I just returned from a trip to Havana, which has been one of the places long overdue on my list. Just a short one hour flight from Roam Miami, Havana is definitely a place to go for a weekend away, especially with today’s loser restrictions and direct flights. Cuban culture and history were a big part of my teenage years, I devoured books and movies about the rise of communism, the embargo, Fidel Castro and Che Guevara. I found it all very fascinating, from a social and historical perspective. I never thought about going to Cuba to find a great restaurant or hotel (but they can be found!) I wanted to go to Cuba to experience the rich culture, to have conversations with old people on stoops, to drink Rum on the malecon, and to revisit sites from the revolution. So I went, with no planning. So little planning that I did not have an address to go to until an hour before my flight.
A common dilemma I face on my travels is whether or not to share the nooks and treasures I work so hard to discover. While walking around and stumbling upon hidden gems is a common way to get to know a place, there’s also a lot of research and networking that goes into finding the hyperlocal way of getting around a new city. So… To share or not to share?
A lot of people ask me for Havana tips. Where to eat, stay, dance… I think the real tips to be given in this case are the things a lot of people forget to note about Cuba. Who they are as people, why they do certain things the way they do, their mannerism, customs, and politically relevant information that will leave you well versed enough to discover everything on your own. This way, you will be welcome, you will make friends with Cubans and be your own travel guide.
Here are important things to know before going to Havana:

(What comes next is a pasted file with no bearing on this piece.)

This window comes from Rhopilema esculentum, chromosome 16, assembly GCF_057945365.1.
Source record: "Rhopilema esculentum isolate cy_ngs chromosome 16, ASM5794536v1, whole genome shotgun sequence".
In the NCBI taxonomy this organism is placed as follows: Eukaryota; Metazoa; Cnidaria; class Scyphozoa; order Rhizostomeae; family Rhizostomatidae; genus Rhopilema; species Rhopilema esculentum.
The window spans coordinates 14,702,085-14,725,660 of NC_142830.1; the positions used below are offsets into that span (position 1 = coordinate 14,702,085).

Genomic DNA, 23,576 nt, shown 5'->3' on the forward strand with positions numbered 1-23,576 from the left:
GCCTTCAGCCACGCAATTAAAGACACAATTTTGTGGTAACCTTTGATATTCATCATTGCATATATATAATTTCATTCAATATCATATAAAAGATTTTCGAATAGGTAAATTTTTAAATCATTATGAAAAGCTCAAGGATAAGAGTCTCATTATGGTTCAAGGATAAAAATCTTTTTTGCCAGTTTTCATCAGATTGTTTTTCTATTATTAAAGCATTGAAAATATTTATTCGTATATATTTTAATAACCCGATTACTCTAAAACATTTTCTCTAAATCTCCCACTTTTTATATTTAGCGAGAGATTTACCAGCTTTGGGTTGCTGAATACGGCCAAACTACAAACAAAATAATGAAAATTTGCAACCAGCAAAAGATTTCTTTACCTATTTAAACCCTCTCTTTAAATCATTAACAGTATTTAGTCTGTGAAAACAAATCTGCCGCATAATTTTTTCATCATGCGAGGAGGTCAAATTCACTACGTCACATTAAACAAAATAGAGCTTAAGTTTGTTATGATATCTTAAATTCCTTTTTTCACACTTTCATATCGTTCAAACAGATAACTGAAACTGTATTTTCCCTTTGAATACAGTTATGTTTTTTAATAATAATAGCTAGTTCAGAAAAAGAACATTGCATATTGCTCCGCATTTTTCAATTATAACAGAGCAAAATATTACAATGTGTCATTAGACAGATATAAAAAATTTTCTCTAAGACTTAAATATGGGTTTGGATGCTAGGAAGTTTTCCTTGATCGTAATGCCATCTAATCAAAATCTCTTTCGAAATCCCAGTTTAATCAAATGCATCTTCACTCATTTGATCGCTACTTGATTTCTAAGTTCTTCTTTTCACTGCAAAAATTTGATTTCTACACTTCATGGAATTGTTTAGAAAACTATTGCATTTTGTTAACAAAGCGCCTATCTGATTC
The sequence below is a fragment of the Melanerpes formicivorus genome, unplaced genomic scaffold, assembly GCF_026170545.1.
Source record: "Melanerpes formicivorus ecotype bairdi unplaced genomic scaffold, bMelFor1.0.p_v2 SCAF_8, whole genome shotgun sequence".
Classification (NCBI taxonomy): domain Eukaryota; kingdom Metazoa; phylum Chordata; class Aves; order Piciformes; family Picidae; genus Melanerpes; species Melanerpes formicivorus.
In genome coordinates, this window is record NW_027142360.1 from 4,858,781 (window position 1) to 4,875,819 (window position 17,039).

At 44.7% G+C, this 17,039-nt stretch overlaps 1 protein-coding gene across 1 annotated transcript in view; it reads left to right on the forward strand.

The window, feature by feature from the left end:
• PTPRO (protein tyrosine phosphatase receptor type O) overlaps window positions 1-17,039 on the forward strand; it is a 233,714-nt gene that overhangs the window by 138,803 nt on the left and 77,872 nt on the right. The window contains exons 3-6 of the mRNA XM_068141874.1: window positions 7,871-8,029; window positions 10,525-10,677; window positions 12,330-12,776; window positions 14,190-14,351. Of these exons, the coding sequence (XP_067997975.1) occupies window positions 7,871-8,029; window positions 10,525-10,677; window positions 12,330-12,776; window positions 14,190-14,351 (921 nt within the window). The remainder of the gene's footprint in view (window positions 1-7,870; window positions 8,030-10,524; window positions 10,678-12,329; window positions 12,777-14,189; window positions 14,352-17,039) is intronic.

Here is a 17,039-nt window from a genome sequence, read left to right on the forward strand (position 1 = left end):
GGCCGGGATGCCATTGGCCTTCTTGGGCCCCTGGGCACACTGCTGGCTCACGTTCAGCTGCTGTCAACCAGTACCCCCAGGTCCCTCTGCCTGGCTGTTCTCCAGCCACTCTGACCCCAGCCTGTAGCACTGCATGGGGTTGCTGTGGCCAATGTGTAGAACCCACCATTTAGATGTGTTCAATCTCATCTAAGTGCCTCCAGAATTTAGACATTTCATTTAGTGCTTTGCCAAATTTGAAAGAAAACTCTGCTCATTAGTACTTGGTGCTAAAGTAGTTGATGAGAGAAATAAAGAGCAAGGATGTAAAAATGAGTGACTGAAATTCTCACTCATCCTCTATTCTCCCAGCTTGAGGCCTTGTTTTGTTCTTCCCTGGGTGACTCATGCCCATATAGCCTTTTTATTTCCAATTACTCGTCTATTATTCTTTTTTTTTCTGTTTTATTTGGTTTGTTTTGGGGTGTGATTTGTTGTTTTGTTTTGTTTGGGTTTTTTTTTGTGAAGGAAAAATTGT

1) Cubans are Old School
That means, common courtesy should be number one in anything you do there. Extra pleases, thank yous, hugs, notes, and personal interactions go a long way in establishing trust. The caretaker of the house I rented came over so many times that by the end of my stay I was at HER house getting her personal information because she insisted we keep in touch. My taxi drivers not only opened the door for me every time I entered and exited a taxi, one of them also went inside the airport terminal to find out where my flight would be leaving from so he could drop me at the door. Point being, they will treat you like family, so be aware, make eye contact and be nice.
2) No Politics and no Porn
Two topics to avoid. I was tempted to get into political conversations every time I met someone, but I quickly realized it was impolite and invasive. Wait until they bring up the subject, and try not to be judgmental, for your own sake. They know how different things are in your country, no need to brag. As for porn… Fidel prohibited it a long time ago. Yet, the creative class in Havana is booming, try to get to know the young movers and shakers, it will be more constructive. Less about the past, more about the now.
3) Food Shortage
Cuba does not have enough crops to produce food for its citizens, let alone for the hundreds of thousands of tourists flooding their cities. The soaring cost of agriculture imposed by the government has done little to provide good, affordable produce for Cubans. Instead, goods are allocated to the commercial market, where farmers and vendors can fetch higher prices, keeping food off the hands of the people. So, when you go to a restaurant and they say they don’t have lettuce or onions, don’t frown. Order something else, lower your standards, and try to stick to what’s on the menu. The amount of times I saw tourists complaining about the food made me cringe. This is not a culinary destination, beware.
4) Public Transportation